How is the life of a professional salsa dancer?

Discussion in 'Just Dance' started by viosil2003, Dec 10, 2009.

  1. viosil2003

    viosil2003 Son Montuno

    How is the life of a professional salsa dancer?
    Below are a few sample questions, no need to answer them all.

    how much time is dedicated to practice?
    what responsibilities do you/they have towards the dance school?
    Does the school pay you to teach?
    What is income like? salary? per gig?
    Do you/they need an extra job?
    Any other info?
     
    #1
  2. hyh

    hyh Rhythm Deputy

    I'm not one - have zero desire to be one, but isn't the answer obvious? Ever heard of the expression starving artist?
     
  3. bailar y tocar

    bailar y tocar Clave Commander

    I don't know much about salsa dancers who try or succeed at making a living at it.

    Here are some actual numbers from dance instructors employed by a local ballroom dance school:
    Salary: ~$2,000/month, some schools allow private lessons outside the studio but most don't, but the instructors do it anyway and violate their non-compete agreements.
    Practice: If they have students who enter Pro/Am competitions, they can make pretty good $$ at those events.
    Extra job: no time for that.
    Outlook: Their goal is to set up their own studio so they can make real money.
     
  4. Salsa Bear

    Salsa Bear Sabor Ambassador

    I recently took a private lesson from a world champion salsa dancer who was attending a salsa congress. I was amazed that she was charging only $60, but she told me she charges more at home (LA) - about $80 I think she said. I said that's still awfully low, for a world champion dancer. Her response: "The economy."

    Of course, $80 an hour times 40 hours a week would add up to over $3,000 a week, more than I'll probably ever make. However, I would guess she teaches far fewer hours than that, and if she doesn't own the studio, then there's another major expense. My perception was that she isn't rolling in money.

    It would be interesting to know how the economy has affected dance teachers.
     
  5. terence

    terence Maestro 'Descarga' Cachao

    Heres some perspective... with VERY few exceptions, independant teachers ( those that rent space ) are hard pressed to teach 8 hrs every day.

    In major cities, the bread and butter, is class work.. volume is key. The rate one charges for Priv. lessons is usually based upon backgound, experience and qualif.

    If you have other dance genres with which to work, then it increases your viability ten fold.

    As to " rates ", they vary slightly from town to city.. and.. floor fees can be much cheaper in small towns ( but.. less volume ) .

    If you compare B/room Champ., they command $ 2/250 a lesson, PLUS all expenses, and could, if time permittted ,teach 24/7 world wide. For shows , their fees are in the thousands .

    So.. can one make a living ?.. it depends upon the individual..
     
  6. TrulyMadlyAmanda

    TrulyMadlyAmanda Shine Officer

    a lot depends on the area. somewhere like london with literally hundreds of people claiming to be 'instructors', the vast majority of salsa teachers do a handful of private lessons a week, or less. most shows pay around $300 each and it's rare to do a show more than about 15 times....lousy pay when you consider the $900 you probably blew on costumes and the 10+ hours a week you practiced for 6 months.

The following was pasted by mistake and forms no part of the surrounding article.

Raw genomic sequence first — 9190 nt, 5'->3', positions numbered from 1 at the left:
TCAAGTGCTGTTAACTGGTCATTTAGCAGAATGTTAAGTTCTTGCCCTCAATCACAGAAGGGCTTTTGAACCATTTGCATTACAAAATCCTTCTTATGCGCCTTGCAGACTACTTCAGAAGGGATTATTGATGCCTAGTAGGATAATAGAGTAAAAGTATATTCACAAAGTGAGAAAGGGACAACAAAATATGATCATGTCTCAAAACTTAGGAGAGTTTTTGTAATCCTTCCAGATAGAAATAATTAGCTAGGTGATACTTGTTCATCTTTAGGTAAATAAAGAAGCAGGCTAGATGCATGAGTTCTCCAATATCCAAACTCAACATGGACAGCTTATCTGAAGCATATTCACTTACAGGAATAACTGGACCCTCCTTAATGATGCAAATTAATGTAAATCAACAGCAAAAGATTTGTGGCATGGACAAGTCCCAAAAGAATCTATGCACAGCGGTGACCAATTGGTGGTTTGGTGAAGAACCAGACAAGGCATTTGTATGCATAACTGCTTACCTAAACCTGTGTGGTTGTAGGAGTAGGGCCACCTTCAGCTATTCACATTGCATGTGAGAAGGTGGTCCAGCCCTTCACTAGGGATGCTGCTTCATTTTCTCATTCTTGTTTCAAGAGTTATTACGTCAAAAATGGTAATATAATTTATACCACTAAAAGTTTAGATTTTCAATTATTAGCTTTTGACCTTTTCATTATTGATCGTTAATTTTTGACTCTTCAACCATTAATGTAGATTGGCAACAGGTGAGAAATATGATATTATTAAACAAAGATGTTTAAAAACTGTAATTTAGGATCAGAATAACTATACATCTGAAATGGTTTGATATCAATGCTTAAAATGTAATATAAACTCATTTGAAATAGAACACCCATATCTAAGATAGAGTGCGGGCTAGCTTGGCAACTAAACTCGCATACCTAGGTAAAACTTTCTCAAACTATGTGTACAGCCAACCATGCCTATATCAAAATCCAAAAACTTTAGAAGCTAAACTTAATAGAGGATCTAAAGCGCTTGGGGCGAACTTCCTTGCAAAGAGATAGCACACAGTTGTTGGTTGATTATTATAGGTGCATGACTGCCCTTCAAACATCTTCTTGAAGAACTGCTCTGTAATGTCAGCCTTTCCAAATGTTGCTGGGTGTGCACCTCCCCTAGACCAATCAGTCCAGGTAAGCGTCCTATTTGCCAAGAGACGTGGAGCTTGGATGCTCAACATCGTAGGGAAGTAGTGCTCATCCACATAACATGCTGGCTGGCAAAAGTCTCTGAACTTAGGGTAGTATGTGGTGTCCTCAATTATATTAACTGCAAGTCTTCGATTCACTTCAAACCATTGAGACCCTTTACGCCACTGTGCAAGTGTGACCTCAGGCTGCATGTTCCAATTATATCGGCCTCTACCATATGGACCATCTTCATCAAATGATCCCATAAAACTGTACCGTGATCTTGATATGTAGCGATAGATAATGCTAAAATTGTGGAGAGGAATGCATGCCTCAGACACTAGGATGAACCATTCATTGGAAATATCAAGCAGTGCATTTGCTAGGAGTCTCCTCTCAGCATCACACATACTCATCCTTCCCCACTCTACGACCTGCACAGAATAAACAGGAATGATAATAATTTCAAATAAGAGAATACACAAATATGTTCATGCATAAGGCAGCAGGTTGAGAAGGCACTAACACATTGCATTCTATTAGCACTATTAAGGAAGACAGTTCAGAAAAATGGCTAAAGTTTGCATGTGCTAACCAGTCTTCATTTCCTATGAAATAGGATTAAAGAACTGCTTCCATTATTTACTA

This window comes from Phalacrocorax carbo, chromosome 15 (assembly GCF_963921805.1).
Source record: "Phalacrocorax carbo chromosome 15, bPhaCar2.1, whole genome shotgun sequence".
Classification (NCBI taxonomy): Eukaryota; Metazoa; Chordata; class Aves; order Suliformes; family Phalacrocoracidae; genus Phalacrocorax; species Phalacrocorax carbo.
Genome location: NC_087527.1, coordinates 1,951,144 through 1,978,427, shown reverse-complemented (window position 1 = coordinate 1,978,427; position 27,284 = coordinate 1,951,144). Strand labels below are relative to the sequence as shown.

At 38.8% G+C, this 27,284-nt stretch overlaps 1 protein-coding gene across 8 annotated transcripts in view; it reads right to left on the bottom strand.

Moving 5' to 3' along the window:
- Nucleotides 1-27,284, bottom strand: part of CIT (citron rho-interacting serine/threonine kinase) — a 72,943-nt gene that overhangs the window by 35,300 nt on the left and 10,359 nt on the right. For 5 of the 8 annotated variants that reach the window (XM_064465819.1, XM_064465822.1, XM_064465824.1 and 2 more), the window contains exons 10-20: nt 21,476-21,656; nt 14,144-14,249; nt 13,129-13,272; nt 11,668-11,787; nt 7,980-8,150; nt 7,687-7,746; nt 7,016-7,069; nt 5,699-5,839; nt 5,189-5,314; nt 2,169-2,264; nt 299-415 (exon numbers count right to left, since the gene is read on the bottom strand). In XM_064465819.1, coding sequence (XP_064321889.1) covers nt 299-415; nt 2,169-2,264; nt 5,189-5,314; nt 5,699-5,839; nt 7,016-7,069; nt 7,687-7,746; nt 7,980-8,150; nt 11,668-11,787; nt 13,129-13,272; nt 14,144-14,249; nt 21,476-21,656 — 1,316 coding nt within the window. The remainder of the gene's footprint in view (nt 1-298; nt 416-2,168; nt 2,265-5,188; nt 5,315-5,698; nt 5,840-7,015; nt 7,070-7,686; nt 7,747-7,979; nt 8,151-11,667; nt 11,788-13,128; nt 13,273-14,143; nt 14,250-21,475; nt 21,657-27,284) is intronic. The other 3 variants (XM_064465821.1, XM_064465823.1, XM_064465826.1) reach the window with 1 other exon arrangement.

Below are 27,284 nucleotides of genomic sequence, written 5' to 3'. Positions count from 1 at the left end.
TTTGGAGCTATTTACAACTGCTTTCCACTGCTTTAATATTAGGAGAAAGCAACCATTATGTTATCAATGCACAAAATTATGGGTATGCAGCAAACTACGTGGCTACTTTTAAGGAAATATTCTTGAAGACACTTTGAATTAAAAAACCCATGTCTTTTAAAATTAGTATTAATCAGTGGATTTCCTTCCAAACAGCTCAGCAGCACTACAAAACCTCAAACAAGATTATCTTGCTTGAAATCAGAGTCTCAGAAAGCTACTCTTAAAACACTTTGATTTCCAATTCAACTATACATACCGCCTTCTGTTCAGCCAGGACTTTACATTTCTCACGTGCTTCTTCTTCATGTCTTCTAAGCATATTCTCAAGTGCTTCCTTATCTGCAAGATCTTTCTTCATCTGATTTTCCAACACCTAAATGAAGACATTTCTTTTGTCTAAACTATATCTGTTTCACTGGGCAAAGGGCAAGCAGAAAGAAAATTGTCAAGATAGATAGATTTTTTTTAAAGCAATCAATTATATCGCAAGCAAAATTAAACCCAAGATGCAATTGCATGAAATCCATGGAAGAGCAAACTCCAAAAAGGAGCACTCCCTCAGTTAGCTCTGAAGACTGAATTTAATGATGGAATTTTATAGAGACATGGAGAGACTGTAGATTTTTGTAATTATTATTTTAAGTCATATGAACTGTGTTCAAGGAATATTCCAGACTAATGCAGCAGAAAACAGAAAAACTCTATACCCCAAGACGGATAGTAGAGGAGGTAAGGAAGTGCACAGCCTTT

if you feel youre ready to go pro, i'd ask the following questions:

    1 do i have the temperament to spend most of my days solo while all my friends are at work, then be unable to meet them at night because i'm working then

    2 can i cope with lack of job security, sick pay, pension, and other perks

    3 do i have the discipline to save up to pay my tax bill annually

    4 do i have savings to fall back on, acknowledging that worst-case scenario its tough for self-employed people to claim benefits if work dries up

    5 can i cope with a blurring of work/life boundaries - probably going to do most so******ing with 'clients' (though that can be a good thing too, it sure has its moments)

    6 can you cope with a major drop in salary if you work for promoters, or an annoyingly large amount of time spent marketing if you dont

    on the positive side, you dont have to wake up at 7am and commute, but there are plenty of negatives for sure. getting gigs/venues is like drowning puppies, even for the famous.....as soon as you get another one, you lose one. very few people are teaching 5 nights a week.

    i'd say the best way to make money as a salsa professional would be to move to an area that has no salsa at all, and lots of people keen to learn....however at this stage, there may not be many places like that left on the planet.

    my advice if you decide to go for it would be to have a period of time where you go part-time at work, or take an unpaid sabbatical, so that you have a safety net. good luck. :cool:

    [edited to add] LOL - just noticed that this must be an american board....it seems to think the english spelling of the word 'socializing' is an advert for some kind of vi-agra
     
  7. Salsa Bear

    Salsa Bear Sabor Ambassador

    I noticed another thread where the word s-o-c-i-a-l-i-s-m was blocked out. That's kind of creepy and a bit of an embarrassment for some of my new Latin American friends. I'm just glad my first name isn't vi-agra. :)
     

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